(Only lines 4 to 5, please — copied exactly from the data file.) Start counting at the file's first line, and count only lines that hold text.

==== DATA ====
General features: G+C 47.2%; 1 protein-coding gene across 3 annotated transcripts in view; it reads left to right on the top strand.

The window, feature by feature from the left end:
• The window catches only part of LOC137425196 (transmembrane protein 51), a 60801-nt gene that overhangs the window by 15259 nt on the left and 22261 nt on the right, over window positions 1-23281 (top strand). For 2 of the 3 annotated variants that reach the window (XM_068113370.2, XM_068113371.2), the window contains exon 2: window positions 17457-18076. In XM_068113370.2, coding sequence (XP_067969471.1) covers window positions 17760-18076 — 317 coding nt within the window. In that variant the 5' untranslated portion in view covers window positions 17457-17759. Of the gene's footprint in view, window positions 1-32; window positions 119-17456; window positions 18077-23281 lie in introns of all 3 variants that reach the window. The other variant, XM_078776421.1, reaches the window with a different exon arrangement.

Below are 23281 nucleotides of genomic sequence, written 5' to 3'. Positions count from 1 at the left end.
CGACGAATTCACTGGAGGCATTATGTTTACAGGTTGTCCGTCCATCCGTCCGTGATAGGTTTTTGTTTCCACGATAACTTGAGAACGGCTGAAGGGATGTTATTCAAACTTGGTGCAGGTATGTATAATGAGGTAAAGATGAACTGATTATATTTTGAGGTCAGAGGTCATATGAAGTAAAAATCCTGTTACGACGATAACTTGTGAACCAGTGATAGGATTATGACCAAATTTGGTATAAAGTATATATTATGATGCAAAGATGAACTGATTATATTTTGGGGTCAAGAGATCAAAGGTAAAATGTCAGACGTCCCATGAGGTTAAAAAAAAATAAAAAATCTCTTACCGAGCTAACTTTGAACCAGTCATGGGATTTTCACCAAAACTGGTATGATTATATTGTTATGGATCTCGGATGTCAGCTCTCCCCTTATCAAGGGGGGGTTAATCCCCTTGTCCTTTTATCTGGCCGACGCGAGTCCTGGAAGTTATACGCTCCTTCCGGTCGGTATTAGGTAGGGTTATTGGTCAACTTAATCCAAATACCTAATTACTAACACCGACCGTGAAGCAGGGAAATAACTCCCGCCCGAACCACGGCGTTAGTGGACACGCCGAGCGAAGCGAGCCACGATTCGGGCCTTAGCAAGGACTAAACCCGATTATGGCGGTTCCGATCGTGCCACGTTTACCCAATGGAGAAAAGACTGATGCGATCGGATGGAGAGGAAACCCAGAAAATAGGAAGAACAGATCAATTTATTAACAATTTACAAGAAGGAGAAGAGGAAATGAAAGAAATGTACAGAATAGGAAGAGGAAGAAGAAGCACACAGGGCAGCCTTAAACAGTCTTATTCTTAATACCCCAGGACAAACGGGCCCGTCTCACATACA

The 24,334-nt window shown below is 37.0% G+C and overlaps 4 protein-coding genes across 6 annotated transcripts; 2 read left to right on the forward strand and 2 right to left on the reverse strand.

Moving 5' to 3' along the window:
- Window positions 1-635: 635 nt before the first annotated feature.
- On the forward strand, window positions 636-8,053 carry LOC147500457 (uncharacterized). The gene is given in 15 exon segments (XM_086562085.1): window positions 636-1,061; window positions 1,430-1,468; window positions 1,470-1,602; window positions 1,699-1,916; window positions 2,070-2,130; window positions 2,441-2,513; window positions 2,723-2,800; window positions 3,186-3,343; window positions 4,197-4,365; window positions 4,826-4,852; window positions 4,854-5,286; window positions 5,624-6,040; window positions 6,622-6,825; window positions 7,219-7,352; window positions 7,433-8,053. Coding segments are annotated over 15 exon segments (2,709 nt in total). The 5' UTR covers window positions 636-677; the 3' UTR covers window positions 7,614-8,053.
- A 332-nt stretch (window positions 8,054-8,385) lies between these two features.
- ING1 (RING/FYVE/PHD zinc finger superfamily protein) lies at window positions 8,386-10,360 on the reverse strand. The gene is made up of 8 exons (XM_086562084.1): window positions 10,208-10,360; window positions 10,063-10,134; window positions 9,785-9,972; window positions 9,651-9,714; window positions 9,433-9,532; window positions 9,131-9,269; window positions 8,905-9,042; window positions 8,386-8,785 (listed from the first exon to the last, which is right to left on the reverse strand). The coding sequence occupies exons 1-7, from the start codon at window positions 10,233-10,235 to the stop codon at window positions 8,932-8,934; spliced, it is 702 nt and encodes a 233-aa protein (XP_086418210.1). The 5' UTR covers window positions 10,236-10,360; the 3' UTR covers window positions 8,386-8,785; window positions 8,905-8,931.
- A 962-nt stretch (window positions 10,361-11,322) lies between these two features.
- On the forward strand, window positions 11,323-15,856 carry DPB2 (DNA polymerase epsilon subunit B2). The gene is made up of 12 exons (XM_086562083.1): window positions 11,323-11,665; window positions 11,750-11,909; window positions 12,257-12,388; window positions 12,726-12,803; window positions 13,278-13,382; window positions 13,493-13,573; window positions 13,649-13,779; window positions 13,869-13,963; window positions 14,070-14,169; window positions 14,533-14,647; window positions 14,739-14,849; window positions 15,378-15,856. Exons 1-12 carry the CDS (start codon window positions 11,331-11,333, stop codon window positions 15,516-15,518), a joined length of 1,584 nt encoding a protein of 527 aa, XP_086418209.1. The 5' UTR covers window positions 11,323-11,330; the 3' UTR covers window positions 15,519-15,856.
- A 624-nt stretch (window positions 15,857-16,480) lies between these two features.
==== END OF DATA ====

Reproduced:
Below are 23281 nucleotides of genomic sequence, written 5' to 3'. Positions count from 1 at the left end.
CGACGAATTCACTGGAGGCATTATGTTTACAGGTTGTCCGTCCATCCGTCCGTGATAGGTTTTTGTTTCCACGATAACTTGAGAACGGCTGAAGGGATGTTATTCAAACTTGGTGCAGGTATGTATAATGAGGTAAAGATGAACTGATTATATTTTGAGGTCAGAGGTCATATGAAGTAAAAATCCTGTTACGACGATAACTTGTGAACCAGTGATAGGATTATGACCAAATTTGGTATAAAGTATATATTATGATGCAAAGATGAACTGATTATATTTTGGGGTCAAGAGATCAAAGGTAAAATGTCAGACGTCCCATGAGGTTAAAAAAAAATAAAAAATCTCTTACCGAGCTAACTTTGAACCAGTCATGGGATTTTCACCAAAACTGGTATGATTATATTGTTATGGATCTCGGATGTCAGCTCTCCCCTTATCAAGGGGGGGTTAATCCCCTTGTCCTTTTATCTGGCCGACGCGAGTCCTGGAAGTTATACGCTCCTTCCGGTCGGTATTAGGTAGGGTTATTGGTCAACTTAATCCAAATACCTAATTACTAACACCGACCGTGAAGCAGGGAAATAACTCCCGCCCGAACCACGGCGTTAGTGGACACGCCGAGCGAAGCGAGCCACGATTCGGGCCTTAGCAAGGACTAAACCCGATTATGGCGGTTCCGATCGTGCCACGTTTACCCAATGGAGAAAAGACTGATGCGATCGGATGGAGAGGAAACCCAGAAAATAGGAAGAACAGATCAATTTATTAACAATTTACAAGAAGGAGAAGAGGAAATGAAAGAAATGTACAGAATAGGAAGAGGAAGAAGAAGCACACAGGGCAGCCTTAAACAGTCTTATTCTTAATACCCCAGGACAAACGGGCCCGTCTCACATACA